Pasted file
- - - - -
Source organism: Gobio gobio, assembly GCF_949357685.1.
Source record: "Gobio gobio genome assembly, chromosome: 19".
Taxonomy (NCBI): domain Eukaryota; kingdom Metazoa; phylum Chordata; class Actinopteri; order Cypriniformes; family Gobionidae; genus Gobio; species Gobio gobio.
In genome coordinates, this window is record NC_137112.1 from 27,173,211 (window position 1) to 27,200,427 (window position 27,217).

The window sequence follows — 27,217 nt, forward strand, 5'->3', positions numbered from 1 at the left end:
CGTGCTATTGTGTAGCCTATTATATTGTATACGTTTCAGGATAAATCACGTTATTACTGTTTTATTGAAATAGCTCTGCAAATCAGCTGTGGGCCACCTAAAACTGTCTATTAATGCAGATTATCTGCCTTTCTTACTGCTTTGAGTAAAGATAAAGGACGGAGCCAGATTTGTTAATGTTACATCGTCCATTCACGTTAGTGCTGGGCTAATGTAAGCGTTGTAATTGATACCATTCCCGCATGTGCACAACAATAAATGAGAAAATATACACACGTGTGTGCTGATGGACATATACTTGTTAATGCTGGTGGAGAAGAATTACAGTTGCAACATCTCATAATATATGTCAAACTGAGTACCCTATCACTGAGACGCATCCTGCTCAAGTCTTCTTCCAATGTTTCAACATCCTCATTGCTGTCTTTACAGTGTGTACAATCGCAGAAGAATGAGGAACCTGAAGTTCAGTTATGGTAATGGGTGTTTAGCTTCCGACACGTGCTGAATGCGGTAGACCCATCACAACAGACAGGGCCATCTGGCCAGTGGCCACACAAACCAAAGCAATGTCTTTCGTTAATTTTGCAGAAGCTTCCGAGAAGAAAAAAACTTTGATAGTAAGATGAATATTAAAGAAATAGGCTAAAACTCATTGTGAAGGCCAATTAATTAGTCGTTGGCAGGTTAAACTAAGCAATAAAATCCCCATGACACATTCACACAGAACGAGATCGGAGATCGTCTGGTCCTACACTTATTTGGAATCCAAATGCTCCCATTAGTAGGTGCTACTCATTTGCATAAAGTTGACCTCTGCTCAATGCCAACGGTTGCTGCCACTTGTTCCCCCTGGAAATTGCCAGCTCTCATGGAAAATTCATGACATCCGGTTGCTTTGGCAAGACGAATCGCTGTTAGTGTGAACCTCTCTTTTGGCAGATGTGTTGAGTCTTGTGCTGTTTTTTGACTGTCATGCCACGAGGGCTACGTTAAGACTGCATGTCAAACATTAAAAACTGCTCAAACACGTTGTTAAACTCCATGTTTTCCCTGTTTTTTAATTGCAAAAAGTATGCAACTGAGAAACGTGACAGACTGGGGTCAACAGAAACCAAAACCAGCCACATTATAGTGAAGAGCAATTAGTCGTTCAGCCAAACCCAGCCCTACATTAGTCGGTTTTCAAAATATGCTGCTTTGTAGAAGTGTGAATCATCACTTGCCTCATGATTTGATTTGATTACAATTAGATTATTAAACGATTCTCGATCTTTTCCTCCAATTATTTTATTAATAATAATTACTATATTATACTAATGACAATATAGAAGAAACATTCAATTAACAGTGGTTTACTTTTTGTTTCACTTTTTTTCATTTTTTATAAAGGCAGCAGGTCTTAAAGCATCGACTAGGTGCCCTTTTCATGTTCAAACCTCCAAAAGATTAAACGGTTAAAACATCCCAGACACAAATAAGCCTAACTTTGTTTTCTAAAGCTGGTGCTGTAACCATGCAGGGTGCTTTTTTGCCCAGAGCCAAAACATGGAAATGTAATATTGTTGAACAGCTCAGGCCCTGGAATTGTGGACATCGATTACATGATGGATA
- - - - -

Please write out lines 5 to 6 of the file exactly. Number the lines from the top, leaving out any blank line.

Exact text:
The window sequence follows — 27,217 nt, forward strand, 5'->3', positions numbered from 1 at the left end:
CGTGCTATTGTGTAGCCTATTATATTGTATACGTTTCAGGATAAATCACGTTATTACTGTTTTATTGAAATAGCTCTGCAAATCAGCTGTGGGCCACCTAAAACTGTCTATTAATGCAGATTATCTGCCTTTCTTACTGCTTTGAGTAAAGATAAAGGACGGAGCCAGATTTGTTAATGTTACATCGTCCATTCACGTTAGTGCTGGGCTAATGTAAGCGTTGTAATTGATACCATTCCCGCATGTGCACAACAATAAATGAGAAAATATACACACGTGTGTGCTGATGGACATATACTTGTTAATGCTGGTGGAGAAGAATTACAGTTGCAACATCTCATAATATATGTCAAACTGAGTACCCTATCACTGAGACGCATCCTGCTCAAGTCTTCTTCCAATGTTTCAACATCCTCATTGCTGTCTTTACAGTGTGTACAATCGCAGAAGAATGAGGAACCTGAAGTTCAGTTATGGTAATGGGTGTTTAGCTTCCGACACGTGCTGAATGCGGTAGACCCATCACAACAGACAGGGCCATCTGGCCAGTGGCCACACAAACCAAAGCAATGTCTTTCGTTAATTTTGCAGAAGCTTCCGAGAAGAAAAAAACTTTGATAGTAAGATGAATATTAAAGAAATAGGCTAAAACTCATTGTGAAGGCCAATTAATTAGTCGTTGGCAGGTTAAACTAAGCAATAAAATCCCCATGACACATTCACACAGAACGAGATCGGAGATCGTCTGGTCCTACACTTATTTGGAATCCAAATGCTCCCATTAGTAGGTGCTACTCATTTGCATAAAGTTGACCTCTGCTCAATGCCAACGGTTGCTGCCACTTGTTCCCCCTGGAAATTGCCAGCTCTCATGGAAAATTCATGACATCCGGTTGCTTTGGCAAGACGAATCGCTGTTAGTGTGAACCTCTCTTTTGGCAGATGTGTTGAGTCTTGTGCTGTTTTTTGACTGTCATGCCACGAGGGCTACGTTAAGACTGCATGTCAAACATTAAAAACTGCTCAAACACGTTGTTAAACTCCATGTTTTCCCTGTTTTTTAATTGCAAAAAGTATGCAACTGAGAAACGTGACAGACTGGGGTCAACAGAAACCAAAACCAGCCACATTATAGTGAAGAGCAATTAGTCGTTCAGCCAAACCCAGCCCTACATTAGTCGGTTTTCAAAATATGCTGCTTTGTAGAAGTGTGAATCATCACTTGCCTCATGATTTGATTTGATTACAATTAGATTATTAAACGATTCTCGATCTTTTCCTCCAATTATTTTATTAATAATAATTACTATATTATACTAATGACAATATAGAAGAAACATTCAATTAACAGTGGTTTACTTTTTGTTTCACTTTTTTTCATTTTTTATAAAGGCAGCAGGTCTTAAAGCATCGACTAGGTGCCCTTTTCATGTTCAAACCTCCAAAAGATTAAACGGTTAAAACATCCCAGACACAAATAAGCCTAACTTTGTTTTCTAAAGCTGGTGCTGTAACCATGCAGGGTGCTTTTTTGCCCAGAGCCAAAACATGGAAATGTAATATTGTTGAACAGCTCAGGCCCTGGAATTGTGGACATCGATTACATGATGGATA